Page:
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Doctors' Advice for Dad on Father's Day

MAYWOOD, Ill. -- Father's Day brings to mind one of the most important things about being a good dad - staying healthy for his children's sake.
But on average men die younger than women and have higher mortality rates from heart disease, cancer, stroke and AIDS.

And men are much less likely than women to see their doctors.
"Many men are simply afraid of what their doctor might find," said Dr. Aaron Michelfelder, a family doctor at Loyola University Health System. "But ignoring a problem doesn't make it go away.  Indeed, the earlier we diagnose such conditions as diabetes, high blood pressure, high cholesterol and cancer, the more successfully we can treat them."

Michelfelder urges his patients to see him at least once a year. While there has been debate over the benefits of an annual physical exam, a yearly visit at a minimum provides an opportunity to conduct appropriate screening tests.
There also has been discussion about various screening tests.

Recommendations vary on exams such as PSA screening for prostate cancer. Michelfelder offers the following advice, based on guidelines from the U.S. Preventive Services Task Force and other health organizations.

Body Mass Index. This is a measure of body fat based on height and weight. A BMI under 18.5 is underweight. Normal is 18.5 to 24.9. Overweight is 25 to 29.9 and obese is 30 and above. BMI should be checked yearly. (You can calculate your own BMI by searching online for "BMI calculator" and plugging in your height and weight.)

Colorectal cancer. Men should be screened beginning at age 50. The gold standard is a colonoscopy. A doctor uses a slender, lighted tube to examine the entire colon. A colonoscopy can find and remove precancerous growths called polyps. If a colonoscopy is normal, it's good for 10 years. Other screening exams include a yearly fecal occult blood test (which can find blood in the stool) or, every five years, a fecal blood test combined with an exam called a sigmoidoscopy, which examines the lower part of the colon.

Cardiovascular. Men ages 45 to 79 can take one baby aspirin a day to help prevent heart attacks.

Dental checkups. See a dentist at least once a year -- ideally every six months. Bad teeth can affect other parts of the body. For example, dental disease is a risk factor for cardiovascular disease.

Diabetes. Men with risk factors such as a family history of diabetes, being overweight or experiencing diabetic symptoms should be screened with a fasting blood test. This test measures the amount of a sugar called glucose in your blood. Normal is less than 100 milligrams per deciliter; 101 to 125 is prediabetes and above 125 suggests diabetes.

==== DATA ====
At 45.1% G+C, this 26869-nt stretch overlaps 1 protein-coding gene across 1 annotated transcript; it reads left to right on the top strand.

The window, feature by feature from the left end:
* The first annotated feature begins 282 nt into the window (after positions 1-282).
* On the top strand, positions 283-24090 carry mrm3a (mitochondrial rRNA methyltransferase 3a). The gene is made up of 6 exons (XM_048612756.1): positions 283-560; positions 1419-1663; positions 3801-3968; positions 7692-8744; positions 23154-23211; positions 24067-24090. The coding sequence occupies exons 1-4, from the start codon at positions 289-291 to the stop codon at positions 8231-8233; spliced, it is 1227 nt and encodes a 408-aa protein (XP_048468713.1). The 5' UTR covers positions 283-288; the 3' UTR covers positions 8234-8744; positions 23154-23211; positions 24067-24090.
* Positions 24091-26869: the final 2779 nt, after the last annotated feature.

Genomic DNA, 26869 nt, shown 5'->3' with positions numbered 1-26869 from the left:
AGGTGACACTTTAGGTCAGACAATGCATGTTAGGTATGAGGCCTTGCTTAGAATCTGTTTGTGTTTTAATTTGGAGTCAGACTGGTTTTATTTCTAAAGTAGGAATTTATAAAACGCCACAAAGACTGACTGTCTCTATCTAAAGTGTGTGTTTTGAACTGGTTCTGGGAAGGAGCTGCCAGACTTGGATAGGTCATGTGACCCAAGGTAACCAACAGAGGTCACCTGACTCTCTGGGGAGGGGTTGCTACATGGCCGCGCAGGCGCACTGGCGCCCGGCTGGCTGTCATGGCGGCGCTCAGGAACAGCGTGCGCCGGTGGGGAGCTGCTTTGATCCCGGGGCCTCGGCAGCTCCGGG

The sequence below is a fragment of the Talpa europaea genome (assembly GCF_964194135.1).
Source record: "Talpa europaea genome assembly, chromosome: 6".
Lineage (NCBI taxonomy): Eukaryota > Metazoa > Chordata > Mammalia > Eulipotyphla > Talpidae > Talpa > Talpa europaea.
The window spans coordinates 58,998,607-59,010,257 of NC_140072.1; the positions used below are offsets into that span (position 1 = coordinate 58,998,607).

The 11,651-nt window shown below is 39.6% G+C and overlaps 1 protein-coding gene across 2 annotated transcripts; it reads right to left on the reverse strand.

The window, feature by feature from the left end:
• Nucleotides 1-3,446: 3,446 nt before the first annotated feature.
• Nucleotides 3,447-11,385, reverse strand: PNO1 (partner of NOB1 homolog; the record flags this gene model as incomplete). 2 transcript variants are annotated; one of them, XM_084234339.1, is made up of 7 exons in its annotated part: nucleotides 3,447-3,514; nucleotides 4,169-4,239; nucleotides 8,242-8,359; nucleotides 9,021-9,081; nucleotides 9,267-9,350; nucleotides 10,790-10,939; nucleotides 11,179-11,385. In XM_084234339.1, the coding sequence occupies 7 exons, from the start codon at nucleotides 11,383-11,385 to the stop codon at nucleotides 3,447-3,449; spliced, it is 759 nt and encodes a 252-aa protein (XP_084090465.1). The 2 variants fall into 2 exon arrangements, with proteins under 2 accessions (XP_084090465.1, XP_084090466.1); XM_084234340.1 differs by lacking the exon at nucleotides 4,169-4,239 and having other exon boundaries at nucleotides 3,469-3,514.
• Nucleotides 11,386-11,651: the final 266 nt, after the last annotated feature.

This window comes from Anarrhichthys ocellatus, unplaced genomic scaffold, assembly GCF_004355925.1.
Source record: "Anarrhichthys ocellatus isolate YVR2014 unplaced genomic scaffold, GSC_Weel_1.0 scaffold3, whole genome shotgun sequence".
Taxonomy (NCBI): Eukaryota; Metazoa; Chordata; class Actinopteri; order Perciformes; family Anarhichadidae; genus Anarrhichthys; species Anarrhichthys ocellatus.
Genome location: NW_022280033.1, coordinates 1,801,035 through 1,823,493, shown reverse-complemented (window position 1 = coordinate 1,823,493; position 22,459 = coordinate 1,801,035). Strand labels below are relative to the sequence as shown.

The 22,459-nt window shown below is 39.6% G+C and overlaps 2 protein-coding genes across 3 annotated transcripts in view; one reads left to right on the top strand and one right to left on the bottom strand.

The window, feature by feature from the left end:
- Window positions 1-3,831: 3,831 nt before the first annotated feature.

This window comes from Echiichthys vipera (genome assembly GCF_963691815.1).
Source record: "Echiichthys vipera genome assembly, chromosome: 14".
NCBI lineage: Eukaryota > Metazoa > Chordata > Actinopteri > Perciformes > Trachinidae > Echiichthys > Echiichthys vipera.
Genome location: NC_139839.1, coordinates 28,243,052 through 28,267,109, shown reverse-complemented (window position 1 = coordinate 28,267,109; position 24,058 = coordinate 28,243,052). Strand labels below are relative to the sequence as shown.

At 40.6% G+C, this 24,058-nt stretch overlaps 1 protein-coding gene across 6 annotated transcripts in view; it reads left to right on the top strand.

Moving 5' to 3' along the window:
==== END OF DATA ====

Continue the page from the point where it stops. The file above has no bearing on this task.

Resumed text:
Hearing. If a patient or his spouse reports a hearing problem, or if the patient works in a job with excessive noise, Michelfelder will order a hearing test.
High blood pressure. Every man 18 or older should have his blood pressure checked at least once a year.

Cholesterol. Men ages 20 to 35 who have cardiovascular disease risk factors such as diabetes should be screened. After age 35, all men should be screened once every five years if normal, or more often if levels are borderline.

Prostate cancer. Your doctor will assess your risk of developing prostate cancer, and having sexually transmitted diseases such as HIV and syphilis. Based on your risk factors, your doctor may recommend further testing.

Abdominal aortic aneurysm. This is a bulge in the large blood vessel that supplies the abdomen and lower body. If it ruptures, it will cause severe bleeding that often is fatal. An aneurysm can be repaired with surgery. Men ages 65 to 75 who have ever smoked should be screened with an ultrasound.

Other conditions. Michelfelder also screens men for depression, smoking and alcohol abuse and talks to them about controlling their weight, getting enough physical activity and avoiding risky sexual behavior.

 

Loyola University Health System (LUHS) is a member of Trinity Health. Based in the western suburbs of Chicago, LUHS is a quaternary care system with a 61-acre main medical center campus, the 36-acre Gottlieb Memorial Hospital campus and more than 30 primary and specialty care facilities in Cook, Will and DuPage counties. The medical center campus is conveniently located in Maywood, 13 miles west of the Chicago Loop and 8 miles east of Oak Brook, Ill. The heart of the medical center campus is a 559-licensed-bed hospital that houses a Level 1 Trauma Center, a Burn Center and the Ronald McDonald® Children's Hospital of Loyola University Medical Center. Also on campus are the Cardinal Bernardin Cancer Center, Loyola Outpatient Center, Center for Heart & Vascular Medicine and Loyola Oral Health Center as well as the LUC Stritch School of Medicine, the LUC Marcella Niehoff School of Nursing and the Loyola Center for Fitness. Loyola's Gottlieb campus in Melrose Park includes the 255-licensed-bed community hospital, the Professional Office Building housing 150 private practice clinics, the Adult Day Care, the Gottlieb Center for Fitness, Loyola Center for Metabolic Surgery and Bariatric Care and the Loyola Cancer Care & Research at the Marjorie G. Weinberg Cancer Center at Melrose Park.

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Jim Ritter
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